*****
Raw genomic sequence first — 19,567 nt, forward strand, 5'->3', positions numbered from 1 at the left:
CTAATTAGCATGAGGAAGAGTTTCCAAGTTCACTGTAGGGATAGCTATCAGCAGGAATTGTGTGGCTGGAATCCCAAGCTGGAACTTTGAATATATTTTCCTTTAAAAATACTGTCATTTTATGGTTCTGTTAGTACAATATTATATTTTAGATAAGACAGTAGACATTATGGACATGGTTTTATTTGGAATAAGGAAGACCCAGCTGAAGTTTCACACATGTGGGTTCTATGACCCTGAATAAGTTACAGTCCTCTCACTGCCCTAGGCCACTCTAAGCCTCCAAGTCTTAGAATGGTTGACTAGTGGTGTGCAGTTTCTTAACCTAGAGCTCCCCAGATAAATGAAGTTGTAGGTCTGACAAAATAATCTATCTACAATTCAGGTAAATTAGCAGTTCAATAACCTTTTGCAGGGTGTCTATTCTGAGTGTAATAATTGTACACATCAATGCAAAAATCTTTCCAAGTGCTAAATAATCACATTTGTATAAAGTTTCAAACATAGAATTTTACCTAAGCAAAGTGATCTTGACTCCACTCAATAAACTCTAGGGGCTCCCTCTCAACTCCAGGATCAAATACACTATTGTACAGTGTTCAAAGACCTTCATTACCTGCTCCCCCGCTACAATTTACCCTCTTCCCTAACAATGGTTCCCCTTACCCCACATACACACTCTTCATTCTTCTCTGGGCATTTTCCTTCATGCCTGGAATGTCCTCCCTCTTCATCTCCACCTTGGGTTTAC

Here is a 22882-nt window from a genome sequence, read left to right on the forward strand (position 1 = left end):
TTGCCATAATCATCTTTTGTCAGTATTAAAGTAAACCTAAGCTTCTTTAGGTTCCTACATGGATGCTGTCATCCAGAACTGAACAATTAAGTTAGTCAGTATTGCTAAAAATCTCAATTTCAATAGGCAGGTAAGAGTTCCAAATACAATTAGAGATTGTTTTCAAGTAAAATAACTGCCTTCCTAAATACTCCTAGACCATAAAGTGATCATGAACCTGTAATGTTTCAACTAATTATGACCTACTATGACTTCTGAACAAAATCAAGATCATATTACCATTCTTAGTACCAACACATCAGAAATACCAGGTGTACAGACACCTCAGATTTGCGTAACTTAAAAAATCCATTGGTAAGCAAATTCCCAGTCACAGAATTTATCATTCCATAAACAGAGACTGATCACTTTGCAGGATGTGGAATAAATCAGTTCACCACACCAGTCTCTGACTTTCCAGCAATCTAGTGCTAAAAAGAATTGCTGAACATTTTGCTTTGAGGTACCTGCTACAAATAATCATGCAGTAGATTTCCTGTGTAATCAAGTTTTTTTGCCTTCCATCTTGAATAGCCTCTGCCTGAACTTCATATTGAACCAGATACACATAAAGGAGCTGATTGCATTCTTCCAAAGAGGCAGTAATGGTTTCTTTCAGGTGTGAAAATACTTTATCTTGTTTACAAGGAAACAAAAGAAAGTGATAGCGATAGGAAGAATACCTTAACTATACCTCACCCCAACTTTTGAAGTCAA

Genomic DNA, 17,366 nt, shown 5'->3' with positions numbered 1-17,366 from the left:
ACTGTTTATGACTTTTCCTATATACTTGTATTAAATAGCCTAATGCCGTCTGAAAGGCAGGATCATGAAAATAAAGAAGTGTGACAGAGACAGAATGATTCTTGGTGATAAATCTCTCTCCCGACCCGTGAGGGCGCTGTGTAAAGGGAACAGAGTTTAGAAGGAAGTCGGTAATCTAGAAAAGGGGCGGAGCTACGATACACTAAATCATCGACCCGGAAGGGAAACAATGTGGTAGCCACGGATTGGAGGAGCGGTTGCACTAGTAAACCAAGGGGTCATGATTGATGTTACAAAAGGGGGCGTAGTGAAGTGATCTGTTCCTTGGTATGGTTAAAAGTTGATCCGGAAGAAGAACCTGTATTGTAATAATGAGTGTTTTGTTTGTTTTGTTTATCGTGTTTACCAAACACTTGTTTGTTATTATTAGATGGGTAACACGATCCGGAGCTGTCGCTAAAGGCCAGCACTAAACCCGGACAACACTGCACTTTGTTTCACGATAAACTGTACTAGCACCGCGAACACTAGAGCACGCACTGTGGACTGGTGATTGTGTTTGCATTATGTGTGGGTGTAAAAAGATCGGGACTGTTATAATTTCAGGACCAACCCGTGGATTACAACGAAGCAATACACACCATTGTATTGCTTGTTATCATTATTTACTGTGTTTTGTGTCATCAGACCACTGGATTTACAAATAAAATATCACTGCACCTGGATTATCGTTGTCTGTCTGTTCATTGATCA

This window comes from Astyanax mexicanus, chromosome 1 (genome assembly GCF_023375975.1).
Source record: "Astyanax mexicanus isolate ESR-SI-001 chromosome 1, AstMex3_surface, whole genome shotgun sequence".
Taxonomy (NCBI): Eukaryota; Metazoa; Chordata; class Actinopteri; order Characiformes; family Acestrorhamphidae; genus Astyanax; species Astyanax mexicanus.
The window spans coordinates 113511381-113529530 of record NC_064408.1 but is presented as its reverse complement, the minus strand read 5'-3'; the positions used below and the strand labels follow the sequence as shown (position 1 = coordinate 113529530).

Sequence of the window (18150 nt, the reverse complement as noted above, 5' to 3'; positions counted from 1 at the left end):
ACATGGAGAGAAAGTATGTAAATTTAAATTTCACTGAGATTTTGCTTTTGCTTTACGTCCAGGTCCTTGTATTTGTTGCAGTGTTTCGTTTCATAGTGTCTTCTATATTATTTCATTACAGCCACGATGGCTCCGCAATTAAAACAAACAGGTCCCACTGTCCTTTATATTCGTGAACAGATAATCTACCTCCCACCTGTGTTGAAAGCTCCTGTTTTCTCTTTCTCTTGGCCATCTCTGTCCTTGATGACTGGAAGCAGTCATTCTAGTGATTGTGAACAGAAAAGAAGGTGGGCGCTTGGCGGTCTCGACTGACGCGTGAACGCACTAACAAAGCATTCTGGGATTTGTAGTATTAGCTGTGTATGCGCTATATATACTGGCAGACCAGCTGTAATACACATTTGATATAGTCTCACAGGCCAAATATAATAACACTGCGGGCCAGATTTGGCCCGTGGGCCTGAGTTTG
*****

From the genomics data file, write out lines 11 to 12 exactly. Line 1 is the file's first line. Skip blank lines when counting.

Sequence of the window (18150 nt, the reverse complement as noted above, 5' to 3'; positions counted from 1 at the left end):
ACATGGAGAGAAAGTATGTAAATTTAAATTTCACTGAGATTTTGCTTTTGCTTTACGTCCAGGTCCTTGTATTTGTTGCAGTGTTTCGTTTCATAGTGTCTTCTATATTATTTCATTACAGCCACGATGGCTCCGCAATTAAAACAAACAGGTCCCACTGTCCTTTATATTCGTGAACAGATAATCTACCTCCCACCTGTGTTGAAAGCTCCTGTTTTCTCTTTCTCTTGGCCATCTCTGTCCTTGATGACTGGAAGCAGTCATTCTAGTGATTGTGAACAGAAAAGAAGGTGGGCGCTTGGCGGTCTCGACTGACGCGTGAACGCACTAACAAAGCATTCTGGGATTTGTAGTATTAGCTGTGTATGCGCTATATATACTGGCAGACCAGCTGTAATACACATTTGATATAGTCTCACAGGCCAAATATAATAACACTGCGGGCCAGATTTGGCCCGTGGGCCTGAGTTTG